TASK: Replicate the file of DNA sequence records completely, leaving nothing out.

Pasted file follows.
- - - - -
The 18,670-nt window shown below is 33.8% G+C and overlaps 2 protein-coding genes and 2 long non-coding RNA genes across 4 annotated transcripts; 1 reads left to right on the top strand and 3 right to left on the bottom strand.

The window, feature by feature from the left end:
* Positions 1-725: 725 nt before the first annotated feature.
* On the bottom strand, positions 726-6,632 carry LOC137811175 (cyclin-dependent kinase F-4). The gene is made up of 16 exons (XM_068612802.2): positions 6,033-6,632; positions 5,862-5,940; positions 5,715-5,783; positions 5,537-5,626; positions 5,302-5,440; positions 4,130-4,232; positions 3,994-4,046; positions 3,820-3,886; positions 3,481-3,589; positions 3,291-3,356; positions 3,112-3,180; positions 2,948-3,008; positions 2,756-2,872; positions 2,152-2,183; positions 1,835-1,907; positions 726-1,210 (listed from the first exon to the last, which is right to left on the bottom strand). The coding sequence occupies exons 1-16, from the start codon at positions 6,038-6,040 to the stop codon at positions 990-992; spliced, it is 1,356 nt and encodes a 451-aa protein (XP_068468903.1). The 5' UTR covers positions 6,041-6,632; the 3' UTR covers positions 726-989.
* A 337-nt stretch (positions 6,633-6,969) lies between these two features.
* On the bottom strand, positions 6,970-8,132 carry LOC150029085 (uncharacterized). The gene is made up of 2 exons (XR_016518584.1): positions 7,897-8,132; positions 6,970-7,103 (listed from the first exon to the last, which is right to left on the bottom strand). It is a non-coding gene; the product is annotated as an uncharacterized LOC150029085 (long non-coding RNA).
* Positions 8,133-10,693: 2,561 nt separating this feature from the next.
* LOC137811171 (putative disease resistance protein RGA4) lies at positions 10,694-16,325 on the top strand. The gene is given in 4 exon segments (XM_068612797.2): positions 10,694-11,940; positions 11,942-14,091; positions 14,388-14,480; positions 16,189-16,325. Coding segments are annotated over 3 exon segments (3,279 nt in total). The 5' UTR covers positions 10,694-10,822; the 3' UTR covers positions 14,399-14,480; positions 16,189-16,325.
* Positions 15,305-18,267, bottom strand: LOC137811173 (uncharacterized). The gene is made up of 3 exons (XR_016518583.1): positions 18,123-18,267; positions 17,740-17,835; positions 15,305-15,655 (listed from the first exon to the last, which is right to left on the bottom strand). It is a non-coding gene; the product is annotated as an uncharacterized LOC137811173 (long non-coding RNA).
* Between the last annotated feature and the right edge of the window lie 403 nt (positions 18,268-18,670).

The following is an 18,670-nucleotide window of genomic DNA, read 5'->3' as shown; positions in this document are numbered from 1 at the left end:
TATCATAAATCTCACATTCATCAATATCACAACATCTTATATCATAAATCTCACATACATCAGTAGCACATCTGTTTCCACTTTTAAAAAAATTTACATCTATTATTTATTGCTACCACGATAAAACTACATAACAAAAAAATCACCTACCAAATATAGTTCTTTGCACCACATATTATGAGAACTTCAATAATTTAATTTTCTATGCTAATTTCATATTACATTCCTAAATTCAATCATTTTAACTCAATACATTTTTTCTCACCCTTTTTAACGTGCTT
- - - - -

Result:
The 18,670-nt window shown below is 33.8% G+C and overlaps 2 protein-coding genes and 2 long non-coding RNA genes across 4 annotated transcripts; 1 reads left to right on the top strand and 3 right to left on the bottom strand.

The window, feature by feature from the left end:
* Positions 1-725: 725 nt before the first annotated feature.
* On the bottom strand, positions 726-6,632 carry LOC137811175 (cyclin-dependent kinase F-4). The gene is made up of 16 exons (XM_068612802.2): positions 6,033-6,632; positions 5,862-5,940; positions 5,715-5,783; positions 5,537-5,626; positions 5,302-5,440; positions 4,130-4,232; positions 3,994-4,046; positions 3,820-3,886; positions 3,481-3,589; positions 3,291-3,356; positions 3,112-3,180; positions 2,948-3,008; positions 2,756-2,872; positions 2,152-2,183; positions 1,835-1,907; positions 726-1,210 (listed from the first exon to the last, which is right to left on the bottom strand). The coding sequence occupies exons 1-16, from the start codon at positions 6,038-6,040 to the stop codon at positions 990-992; spliced, it is 1,356 nt and encodes a 451-aa protein (XP_068468903.1). The 5' UTR covers positions 6,041-6,632; the 3' UTR covers positions 726-989.
* A 337-nt stretch (positions 6,633-6,969) lies between these two features.
* On the bottom strand, positions 6,970-8,132 carry LOC150029085 (uncharacterized). The gene is made up of 2 exons (XR_016518584.1): positions 7,897-8,132; positions 6,970-7,103 (listed from the first exon to the last, which is right to left on the bottom strand). It is a non-coding gene; the product is annotated as an uncharacterized LOC150029085 (long non-coding RNA).
* Positions 8,133-10,693: 2,561 nt separating this feature from the next.
* LOC137811171 (putative disease resistance protein RGA4) lies at positions 10,694-16,325 on the top strand. The gene is given in 4 exon segments (XM_068612797.2): positions 10,694-11,940; positions 11,942-14,091; positions 14,388-14,480; positions 16,189-16,325. Coding segments are annotated over 3 exon segments (3,279 nt in total). The 5' UTR covers positions 10,694-10,822; the 3' UTR covers positions 14,399-14,480; positions 16,189-16,325.
* Positions 15,305-18,267, bottom strand: LOC137811173 (uncharacterized). The gene is made up of 3 exons (XR_016518583.1): positions 18,123-18,267; positions 17,740-17,835; positions 15,305-15,655 (listed from the first exon to the last, which is right to left on the bottom strand). It is a non-coding gene; the product is annotated as an uncharacterized LOC137811173 (long non-coding RNA).
* Between the last annotated feature and the right edge of the window lie 403 nt (positions 18,268-18,670).

The following is an 18,670-nucleotide window of genomic DNA, read 5'->3' as shown; positions in this document are numbered from 1 at the left end:
TATCATAAATCTCACATTCATCAATATCACAACATCTTATATCATAAATCTCACATACATCAGTAGCACATCTGTTTCCACTTTTAAAAAAATTTACATCTATTATTTATTGCTACCACGATAAAACTACATAACAAAAAAATCACCTACCAAATATAGTTCTTTGCACCACATATTATGAGAACTTCAATAATTTAATTTTCTATGCTAATTTCATATTACATTCCTAAATTCAATCATTTTAACTCAATACATTTTTTCTCACCCTTTTTAACGTGCTT